By: Lauren Messina, PhD, LCMFT, David Lee Sexton, Jr., & Bari Sobelson, MS, LMFT
It is no secret that well-being is a construct made up of several, sometimes competing, factors. After all, our overall health is really a combination of our health at various levels, including psychological, physical, spiritual, and many more. In addition, some of these categories often have a tendency to compete for our attention. In other words, it can be difficult to maintain our health in each of these areas at the same time. Take your job, for example. Perhaps going to work each day provides you opportunities to interact with your colleagues and build relationships that support your social health; on the flip side, the stressors you deal with on a daily basis at work may take a toll on your psychological health if you are not careful. While important to everyone, maintaining optimal well-being is especially important to military service members and their families due to the nature of their work.
What is HPRC?
The Human Performance Resource Center (HPRC) is a DoD initiative, providing tools, research, and other helpful resources to help you achieve your Total Force Fitness (TFF) and Human Performance Optimization (HPO). What exactly are TFF and HPO, you ask? HPO is more than just staying active and striving for good nutrition; it’s an optimal state of readiness. TFF is a framework that encourages individuals to focus on the whole self and those life domains that are key to health and peak performance and it includes eight domains: social, physical, environmental, medical and dental, spiritual, nutritional, psychological, and behavioral health. HPO combined with TFF engages Service Members, their loved ones, and units while they’re healthy to perform their best for any goal or mission—whether deployed in combat operations, competing in a sporting event, or raising children.
HPRC helps military families
HPRC is a military-specific, health and wellness purple website that’s available to the public. HPRC translates research into resources, strategies, tools, apps, and videos to help Service Members and their families make the best health decisions possible, so they can develop the resilience and meet the demands of their military and family roles with optimal performance. On their website, you can find new content weekly which includes the following domains:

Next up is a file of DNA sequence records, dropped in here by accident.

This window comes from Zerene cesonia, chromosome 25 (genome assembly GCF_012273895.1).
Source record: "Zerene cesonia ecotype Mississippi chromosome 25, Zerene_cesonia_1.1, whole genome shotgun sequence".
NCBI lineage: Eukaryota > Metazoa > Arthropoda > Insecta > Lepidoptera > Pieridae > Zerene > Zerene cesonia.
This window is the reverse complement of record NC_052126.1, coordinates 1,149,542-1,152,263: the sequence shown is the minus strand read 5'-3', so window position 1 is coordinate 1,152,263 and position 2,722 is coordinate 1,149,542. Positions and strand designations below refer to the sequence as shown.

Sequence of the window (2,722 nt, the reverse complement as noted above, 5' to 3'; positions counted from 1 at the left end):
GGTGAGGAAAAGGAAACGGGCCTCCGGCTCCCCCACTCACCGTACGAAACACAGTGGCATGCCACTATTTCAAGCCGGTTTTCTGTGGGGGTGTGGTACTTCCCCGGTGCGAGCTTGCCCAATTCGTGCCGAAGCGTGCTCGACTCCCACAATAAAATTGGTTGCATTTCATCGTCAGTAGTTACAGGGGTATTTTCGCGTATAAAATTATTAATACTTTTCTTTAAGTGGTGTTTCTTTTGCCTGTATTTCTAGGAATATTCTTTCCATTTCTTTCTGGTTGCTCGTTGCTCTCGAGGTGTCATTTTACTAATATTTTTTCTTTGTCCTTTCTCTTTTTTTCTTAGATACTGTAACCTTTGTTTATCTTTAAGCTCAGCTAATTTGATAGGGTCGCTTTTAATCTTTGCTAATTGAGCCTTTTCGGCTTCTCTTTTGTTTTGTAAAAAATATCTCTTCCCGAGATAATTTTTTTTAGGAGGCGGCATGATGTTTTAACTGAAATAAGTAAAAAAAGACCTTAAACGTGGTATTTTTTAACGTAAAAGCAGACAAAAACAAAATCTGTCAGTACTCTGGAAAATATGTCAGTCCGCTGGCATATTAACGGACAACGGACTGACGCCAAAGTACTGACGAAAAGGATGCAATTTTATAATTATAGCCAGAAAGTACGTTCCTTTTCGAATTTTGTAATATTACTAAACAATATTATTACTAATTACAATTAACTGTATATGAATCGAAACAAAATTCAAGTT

- Total Force Fitness explores the connection between mind, body, environment, and relationships to help Warfighters and their families develop resilience and optimize performance. TFF includes integrative programs and practices plus detailed strategies for pain management and substance use.
- Physical Fitness covers topics such as exercise, injury prevention, and weight management.
- Nutrition has topics such as nutrition basics, Warfighter nutrition, and other resources to help military families maintain healthy body weight.
- Family & Relationships explores social fitness—including information about romantic, work, friend, and parenting relationships—military family resilience, deployment phases, sex, sexuality, and intimacy.
- Mental Fitness addresses issues such as mental toughness, focus, resilience, relaxation, stress management, and healthy sleep.
- Environment contains information that helps Service Members perform well in their surroundings—whether you’re training in heat or deployed at altitude or other austere environments.
- Dietary Supplements—now with its own website at OPSS.org—provides information about the safety and effectiveness of dietary supplements.
Utility for Service Providers
Families of deployed loved ones face a plethora of challenges that have the potential to affect their well-being and generally report higher rates of depression, anxiety, sleep disorders, and other mental health-related issues (Potter and Enoch, 2017). Furthermore, challenges persist and shift throughout each stage of deployment, ranging from increased anxiety during the pre-deployment phase and challenges associated with extra responsibility being dispersed throughout the family during the deployment (Potter and Enoch, 2017). The varied nature of the challenges faced presents a problem that the HPRC may be able to help manage because it addresses well-being from a variety of angles. Rather than focusing on one element of well-being, such as psychological health, the resources provided offer military service members and their families the tools to take care of themselves in multiple domains of health. By identifying the domain being challenged by a particular stressor, service providers could utilize this resource to inform strategies for addressing areas of health in which individuals are struggling and strengthening their ability to balance each domain without neglecting others.
Military Children’s Health Month
April is Military Children’s Health Month and the HPRC will be joining the Military Health System in raising awareness about the health and service of military kids. Check out this infographic on ways YOU can get involved!
Potter, C., & Enoch, M. (2017). Healthy military families: A case study for all communities. Parks & Recreation, 52(11), 42-45.
This blog was written by Dr. Lauren Messina of the Consortium for Health and Military Performance (CHAMP) and David Lee Sexton, Jr. of the OneOp Family Development team.
The Family Development team aims to support the development of professionals working with military families. Find out more about OneOp Family Development concentration on our website, Facebook, and Twitter.